Last year, for example, we counted our day at the Renaissance Festival as a school day since we were studying the Middle Ages.

So add those days up, and see where you finish. For the past 2 years, we’ve finished by Memorial Day (or June 1st-ish) and it’s been awesome. I’m always ready to set school aside that time of year, and be outdoors more and more without anything holding us up.


From there, I simply begin writing in the lessons in History and Science that I plan to cover each week of our year ON the calendar (I write them in on the margin or on Sunday’s box…for example, the first Sunday of August on my calendar says Sci L. 1 and Hist. Review Columbus & Age of Exploration). I like to go through and write in all my Science chapters/lessons first, then go back and schedule in History.

History is our Core and it requires the most prep time and is the trickiest for me to put down on the calendar (and even harder to stick with what I’ve planned).

Even though I use the timeline and a much-loved curriculum as our skeletal guide (Story of the World), I don’t exactly read straight through it because we prefer deeper unit studies….so it can sometimes feel like a guessing game–what empires and events and characters will we want to spend longer on and develop into fuller units with costumes and crafts and a chapter book and field trips? What can we skip? What books do I want to read to go along with these units or themes? I borrow and order history books (picture and chapter) all summer long. Planning our History core truly requires the most significant amount of planning for me. I spend my summer reading, but I find it enjoyable, interesting and exciting. I pre-read about 90% of what I purchase (or loan) to read to the kids for the year in history. I never don’t have a book in my purse, on my desk, in the car, and on my person during summertime! In the process I educate myself which I personally find CRUCIAL in order to teach it well. As I privately read all of the books I will eventually share with my kids, I CONTINUALLY place each of these books on the timeline we’ll be covering for the year.  This way, I can see where the events and key people belong and fit into our History and Literature studies. This year we are in the Early Modern period, approximately 1600-1850, with a focus on American History.  Somewhere in all that reading, and using my primary curriculum as a skeletal guide, and always the timeline, a plan forms for history.  I get the big ideas first, then I “fill it in” with the details and what books I want to use to drive our learning.  My planning lists in history look a bit like this:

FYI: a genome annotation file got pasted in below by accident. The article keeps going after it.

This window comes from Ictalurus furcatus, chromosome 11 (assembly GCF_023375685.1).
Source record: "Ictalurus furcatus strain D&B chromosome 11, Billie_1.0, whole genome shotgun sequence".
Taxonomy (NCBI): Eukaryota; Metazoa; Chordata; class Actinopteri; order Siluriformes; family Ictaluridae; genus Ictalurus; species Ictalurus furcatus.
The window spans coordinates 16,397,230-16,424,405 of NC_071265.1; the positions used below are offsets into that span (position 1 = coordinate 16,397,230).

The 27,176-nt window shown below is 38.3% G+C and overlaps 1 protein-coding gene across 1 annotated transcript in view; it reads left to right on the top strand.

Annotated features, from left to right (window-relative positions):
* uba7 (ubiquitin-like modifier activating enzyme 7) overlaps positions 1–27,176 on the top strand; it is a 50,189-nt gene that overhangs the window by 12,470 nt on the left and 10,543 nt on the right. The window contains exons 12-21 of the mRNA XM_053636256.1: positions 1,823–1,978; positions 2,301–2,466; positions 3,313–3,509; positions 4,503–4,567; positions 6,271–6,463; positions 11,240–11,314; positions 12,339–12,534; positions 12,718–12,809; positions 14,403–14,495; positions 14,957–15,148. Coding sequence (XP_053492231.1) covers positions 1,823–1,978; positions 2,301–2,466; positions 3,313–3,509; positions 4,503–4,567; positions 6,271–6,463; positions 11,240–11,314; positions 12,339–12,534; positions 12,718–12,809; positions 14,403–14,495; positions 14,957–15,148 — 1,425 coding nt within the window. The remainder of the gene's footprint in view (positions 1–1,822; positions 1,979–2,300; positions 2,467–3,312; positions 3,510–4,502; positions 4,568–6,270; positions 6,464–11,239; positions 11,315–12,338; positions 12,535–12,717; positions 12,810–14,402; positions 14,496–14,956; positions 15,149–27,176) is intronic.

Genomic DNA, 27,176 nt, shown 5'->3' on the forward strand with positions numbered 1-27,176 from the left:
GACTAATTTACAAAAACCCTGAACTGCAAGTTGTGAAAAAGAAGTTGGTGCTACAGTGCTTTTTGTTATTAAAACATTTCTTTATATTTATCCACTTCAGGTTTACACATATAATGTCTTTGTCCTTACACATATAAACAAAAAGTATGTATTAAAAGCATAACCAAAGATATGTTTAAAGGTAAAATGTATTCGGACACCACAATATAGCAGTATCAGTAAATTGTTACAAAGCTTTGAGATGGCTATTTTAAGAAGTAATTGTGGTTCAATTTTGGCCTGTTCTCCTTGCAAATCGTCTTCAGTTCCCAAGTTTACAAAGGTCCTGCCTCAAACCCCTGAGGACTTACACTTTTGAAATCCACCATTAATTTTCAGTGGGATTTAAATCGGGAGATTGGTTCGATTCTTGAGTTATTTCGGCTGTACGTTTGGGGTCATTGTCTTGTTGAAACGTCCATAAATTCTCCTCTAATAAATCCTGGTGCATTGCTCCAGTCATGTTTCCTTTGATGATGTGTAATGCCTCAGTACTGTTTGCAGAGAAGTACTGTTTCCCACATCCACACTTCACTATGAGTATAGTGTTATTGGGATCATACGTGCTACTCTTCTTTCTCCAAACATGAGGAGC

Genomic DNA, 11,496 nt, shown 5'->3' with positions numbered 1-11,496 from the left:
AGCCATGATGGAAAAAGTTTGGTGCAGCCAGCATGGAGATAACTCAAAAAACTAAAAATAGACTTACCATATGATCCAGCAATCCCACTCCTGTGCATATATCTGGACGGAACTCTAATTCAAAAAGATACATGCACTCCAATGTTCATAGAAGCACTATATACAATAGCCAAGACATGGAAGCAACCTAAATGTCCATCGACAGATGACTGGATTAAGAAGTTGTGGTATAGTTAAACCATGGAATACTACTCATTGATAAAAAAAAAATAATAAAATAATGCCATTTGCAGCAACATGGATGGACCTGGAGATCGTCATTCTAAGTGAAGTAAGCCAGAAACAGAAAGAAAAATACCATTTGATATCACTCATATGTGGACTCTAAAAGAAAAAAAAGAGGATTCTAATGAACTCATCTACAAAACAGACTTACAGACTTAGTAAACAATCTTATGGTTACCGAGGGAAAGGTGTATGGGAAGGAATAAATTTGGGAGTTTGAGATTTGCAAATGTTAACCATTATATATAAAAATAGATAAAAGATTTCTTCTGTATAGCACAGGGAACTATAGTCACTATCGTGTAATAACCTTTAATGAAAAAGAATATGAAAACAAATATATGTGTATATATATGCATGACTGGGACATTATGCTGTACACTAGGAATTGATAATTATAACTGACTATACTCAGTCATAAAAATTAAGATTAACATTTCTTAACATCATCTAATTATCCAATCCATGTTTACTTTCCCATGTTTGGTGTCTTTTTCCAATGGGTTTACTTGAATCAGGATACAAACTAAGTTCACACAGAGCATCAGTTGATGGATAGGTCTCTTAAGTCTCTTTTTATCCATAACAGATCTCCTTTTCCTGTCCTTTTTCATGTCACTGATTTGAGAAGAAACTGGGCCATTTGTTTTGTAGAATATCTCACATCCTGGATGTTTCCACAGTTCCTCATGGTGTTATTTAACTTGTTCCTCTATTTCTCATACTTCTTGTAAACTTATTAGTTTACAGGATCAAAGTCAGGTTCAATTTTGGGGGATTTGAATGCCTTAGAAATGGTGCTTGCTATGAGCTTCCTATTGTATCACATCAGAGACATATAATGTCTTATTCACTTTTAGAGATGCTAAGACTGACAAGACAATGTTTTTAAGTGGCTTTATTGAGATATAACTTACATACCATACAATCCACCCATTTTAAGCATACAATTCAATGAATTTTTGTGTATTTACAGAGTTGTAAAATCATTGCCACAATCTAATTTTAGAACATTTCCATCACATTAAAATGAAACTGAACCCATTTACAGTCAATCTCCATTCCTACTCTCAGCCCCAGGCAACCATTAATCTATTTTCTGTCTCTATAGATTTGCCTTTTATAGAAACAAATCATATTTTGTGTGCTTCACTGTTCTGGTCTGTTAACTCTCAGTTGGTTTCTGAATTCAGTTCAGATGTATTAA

BIG IDEA: Age of Exploration 1500-1620
Details: Spanish control of the seas, conquests in S. America of Incas, Mayans and Aztecs, Mining for Gold, Cortez, Montezuma, Sir Francis Drake, Queen Elizabeth,
Books to Read: Exploration and Conquest, Sir Francis Drake: His Daring Deeds,

BIG IDEA:–Early Colonization 1585-1630
Details: English attempt to colonize N. America, Sir Walter Raleigh, Lost Colony of Roanoke, Queen Elizabeth defeats the Spanish Armada, Religious Persecution in England,  Holland and France, King James, Jamestown Colony, Puritans, Seperatists, Mayflower, Plymouth Colony, First Thanksgiving
Books to Read: The Betrayer’s Fortune, The Lost Colony of Roanoke, My America books: Our Strange New Land and The Starving Time~ Elizabeth’s Jamestown Diary,  A Journey to the New World: Diary of Remember Patience Whipple, If You Sailed on the Mayflower, Squanto’s Journey: The Story of the First Thanksgiving, …..and many more


Getting it down on the calendar, as I said, is trickier, because it’s not always so clear-cut (lesson 1, lesson 2).

And of course, very often I fly by the seat of my pants and add things in as I find them, rearrange units, and work out the smaller details as I go along. I’m sure it all sounds crazy and the reality is that sometimes it is.

Here are a couple of snapshots of this fall’s calendar where I’ve written in a basic plan for science and history–


I don’t plan every single day out normally.  I find that overwhelming and sometimes a bit stifling. I just know I have a week to get through the material in those lessons or chapters.

Why only write down your History and Science plan? some may ask.
Well, remember the other subjects require daily practice.  Science, and particularly, History  (which for us, includes Literature and the Arts) are more time-consuming and need planned out, week by week.

It should be noted again that because History really IS our foundation/core, during school hours at least, most of what we are reading, learning, creating and doing is related to our chronological study of history. We read a large amount a material together, spending a couple of hours a day or more reading aloud. Rich, living literature is the glue of a Classical Charlotte Mason Education.